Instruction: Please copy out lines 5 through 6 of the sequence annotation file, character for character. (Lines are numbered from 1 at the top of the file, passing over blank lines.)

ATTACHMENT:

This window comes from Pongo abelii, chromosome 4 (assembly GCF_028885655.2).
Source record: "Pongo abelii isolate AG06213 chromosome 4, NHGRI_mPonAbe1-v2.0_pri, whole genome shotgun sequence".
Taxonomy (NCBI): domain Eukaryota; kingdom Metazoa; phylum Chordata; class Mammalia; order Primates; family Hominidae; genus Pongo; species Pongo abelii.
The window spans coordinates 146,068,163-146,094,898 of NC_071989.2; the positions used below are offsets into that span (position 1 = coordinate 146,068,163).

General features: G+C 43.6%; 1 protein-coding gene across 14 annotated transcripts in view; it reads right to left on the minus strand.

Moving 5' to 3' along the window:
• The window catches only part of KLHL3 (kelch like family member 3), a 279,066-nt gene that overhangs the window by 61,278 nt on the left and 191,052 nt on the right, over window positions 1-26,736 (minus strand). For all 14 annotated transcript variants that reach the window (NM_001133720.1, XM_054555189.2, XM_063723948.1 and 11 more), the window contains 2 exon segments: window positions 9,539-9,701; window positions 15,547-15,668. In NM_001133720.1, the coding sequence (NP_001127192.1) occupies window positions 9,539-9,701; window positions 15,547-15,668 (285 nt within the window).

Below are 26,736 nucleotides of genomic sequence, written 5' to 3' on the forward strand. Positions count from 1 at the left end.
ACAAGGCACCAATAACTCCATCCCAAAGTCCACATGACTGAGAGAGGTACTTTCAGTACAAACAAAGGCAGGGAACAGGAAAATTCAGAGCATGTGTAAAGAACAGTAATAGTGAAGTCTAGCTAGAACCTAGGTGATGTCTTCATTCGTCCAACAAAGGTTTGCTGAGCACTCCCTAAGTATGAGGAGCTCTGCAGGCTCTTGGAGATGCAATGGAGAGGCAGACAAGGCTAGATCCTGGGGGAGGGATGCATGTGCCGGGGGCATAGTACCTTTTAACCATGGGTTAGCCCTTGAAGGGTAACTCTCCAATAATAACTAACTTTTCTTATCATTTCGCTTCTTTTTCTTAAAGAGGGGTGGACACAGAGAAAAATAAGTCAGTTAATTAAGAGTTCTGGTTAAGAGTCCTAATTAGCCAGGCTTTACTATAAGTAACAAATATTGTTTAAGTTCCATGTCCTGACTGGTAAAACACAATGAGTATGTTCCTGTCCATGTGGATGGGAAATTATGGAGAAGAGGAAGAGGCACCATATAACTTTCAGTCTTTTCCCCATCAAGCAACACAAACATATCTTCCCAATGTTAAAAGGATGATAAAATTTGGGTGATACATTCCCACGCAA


General features: G+C 43.6%; 1 protein-coding gene across 14 annotated transcripts in view; it reads right to left on the minus strand.

Moving 5' to 3' along the window: